Saturday, September 25, 2010

Song Lyrics

After a long hiatus... I mean, okay, after missing a week... I'm finally back. (I know you're shivering with anticipation.) Okay. Let's go! This week's little ditty shouldn't be too familiar:
It was originally titled Cigareets, Whuskey and Wild Wild Women, and it was recorded by Red Ingles and the Natural Seven. It's meant to be tongue in cheek. For a performance of it that makes me smile: Peter Sellers sings.
Chorus: Cigarettes, whiskey and wild wild women
They'll drive you crazy, they'll drive you insane;
Cigarettes, whiskey and wild wild women
They'll drive you crazy, they'll drive you insane;

Once I was happy and had a good wife
I had enough money to last me for life
Then I met with a gal and we went on a spree
She taught me smokin' and drinkin' whiskee


Cigarettes are a blight on the whole human race
A man is a monkey with one in his face;
Take warning dear friend, take warning dear brother
A fire's on one end, a fools on the t'other.


And now good people, I'm broken with age
The lines on my face make a well written page
I'm weavin' this story -- how sadly but true
On women and whiskey and what they can do


Write on the cross at the head of my grave
For women and whiskey here lies a poor slave.
Take warnin' poor stranger, take warnin' dear friend
In wide clear letters this tale of my end.


  1. Argument - Men should stay away from cigarettes, whiskey, and wild wild women.
  2. Audience - People who listen to country, or people who think it's funny.
  3. Goal - To get people to laugh.
  4. How - Ethos: the persona singing the song, even in the original version, is a tongue-in-cheek band led by an over-exaggerated, evangelistic Southern preacher. The back-ups were choir boys in the original Red Ingles version. The church carries(d) a lot of weight. However, the ethos is also used in a humorous way, in that all of them are so overconfident in their own authority. Probably the best example of ethos is when he's talking about how cigarrettes are "a blot on the whole human race"--he simply asserts this without any evidence, relying solely on ethos. Pathos - Mostly humor. By having the preacher give such an overly sad account of his own life, in such an opposite marching-band-accompanied setting, the tale becomes very funny. He also manages to use the zeal and over-preachiness of the minister to good effect. Logos - The events in the preacher's alleged past do seem to lead to sad consequences. And the consequences of alcoholism and smoking aren't good.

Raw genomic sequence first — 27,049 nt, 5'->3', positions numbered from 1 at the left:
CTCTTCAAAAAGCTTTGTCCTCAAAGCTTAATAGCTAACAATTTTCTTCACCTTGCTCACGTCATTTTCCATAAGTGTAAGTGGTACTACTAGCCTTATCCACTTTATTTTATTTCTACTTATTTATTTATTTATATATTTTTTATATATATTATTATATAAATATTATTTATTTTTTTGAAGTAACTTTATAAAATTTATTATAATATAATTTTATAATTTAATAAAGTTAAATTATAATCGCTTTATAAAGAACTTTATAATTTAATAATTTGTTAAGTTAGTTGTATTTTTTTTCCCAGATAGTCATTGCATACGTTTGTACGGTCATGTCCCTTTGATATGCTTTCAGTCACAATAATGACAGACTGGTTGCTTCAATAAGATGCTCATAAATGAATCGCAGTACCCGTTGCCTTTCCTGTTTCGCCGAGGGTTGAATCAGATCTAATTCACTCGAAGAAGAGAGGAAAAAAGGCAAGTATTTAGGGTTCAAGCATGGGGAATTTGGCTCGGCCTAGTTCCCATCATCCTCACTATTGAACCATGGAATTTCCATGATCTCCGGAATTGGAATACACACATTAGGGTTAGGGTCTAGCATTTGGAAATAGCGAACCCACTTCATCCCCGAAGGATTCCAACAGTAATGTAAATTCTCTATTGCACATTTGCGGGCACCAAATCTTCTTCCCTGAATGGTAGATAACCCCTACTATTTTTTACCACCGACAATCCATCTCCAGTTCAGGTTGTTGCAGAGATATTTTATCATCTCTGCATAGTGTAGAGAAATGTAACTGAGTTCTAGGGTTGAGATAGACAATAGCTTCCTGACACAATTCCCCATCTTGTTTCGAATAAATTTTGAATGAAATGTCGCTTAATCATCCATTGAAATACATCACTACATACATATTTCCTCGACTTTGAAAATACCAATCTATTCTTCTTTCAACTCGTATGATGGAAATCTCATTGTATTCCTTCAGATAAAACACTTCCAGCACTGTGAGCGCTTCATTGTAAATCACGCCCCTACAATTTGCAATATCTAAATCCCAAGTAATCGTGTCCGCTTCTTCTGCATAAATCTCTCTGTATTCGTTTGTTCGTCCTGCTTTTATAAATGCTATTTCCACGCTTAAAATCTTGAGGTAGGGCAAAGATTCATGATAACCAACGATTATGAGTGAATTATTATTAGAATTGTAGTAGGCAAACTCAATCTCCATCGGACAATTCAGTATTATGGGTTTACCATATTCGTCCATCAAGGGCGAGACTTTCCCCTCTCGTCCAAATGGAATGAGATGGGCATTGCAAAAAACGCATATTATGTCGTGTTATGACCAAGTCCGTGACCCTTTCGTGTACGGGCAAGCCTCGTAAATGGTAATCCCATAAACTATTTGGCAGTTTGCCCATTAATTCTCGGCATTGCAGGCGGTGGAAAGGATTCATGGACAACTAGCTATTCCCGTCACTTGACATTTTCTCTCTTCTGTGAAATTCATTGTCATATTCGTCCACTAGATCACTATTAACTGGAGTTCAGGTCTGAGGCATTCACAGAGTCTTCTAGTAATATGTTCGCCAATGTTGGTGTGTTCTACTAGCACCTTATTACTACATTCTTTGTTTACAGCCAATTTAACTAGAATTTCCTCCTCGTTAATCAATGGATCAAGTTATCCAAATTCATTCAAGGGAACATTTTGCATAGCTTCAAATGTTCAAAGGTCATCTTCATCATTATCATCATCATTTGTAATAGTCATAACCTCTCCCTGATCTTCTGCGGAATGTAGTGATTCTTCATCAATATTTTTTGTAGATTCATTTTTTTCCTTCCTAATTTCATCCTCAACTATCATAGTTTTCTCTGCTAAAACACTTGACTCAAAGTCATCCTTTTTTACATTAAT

5. Effective? - I thought it was very effective. I was very entertained and laughed out loud. They accomplished their goal.
WORD COUNT (minus lyrics): 294

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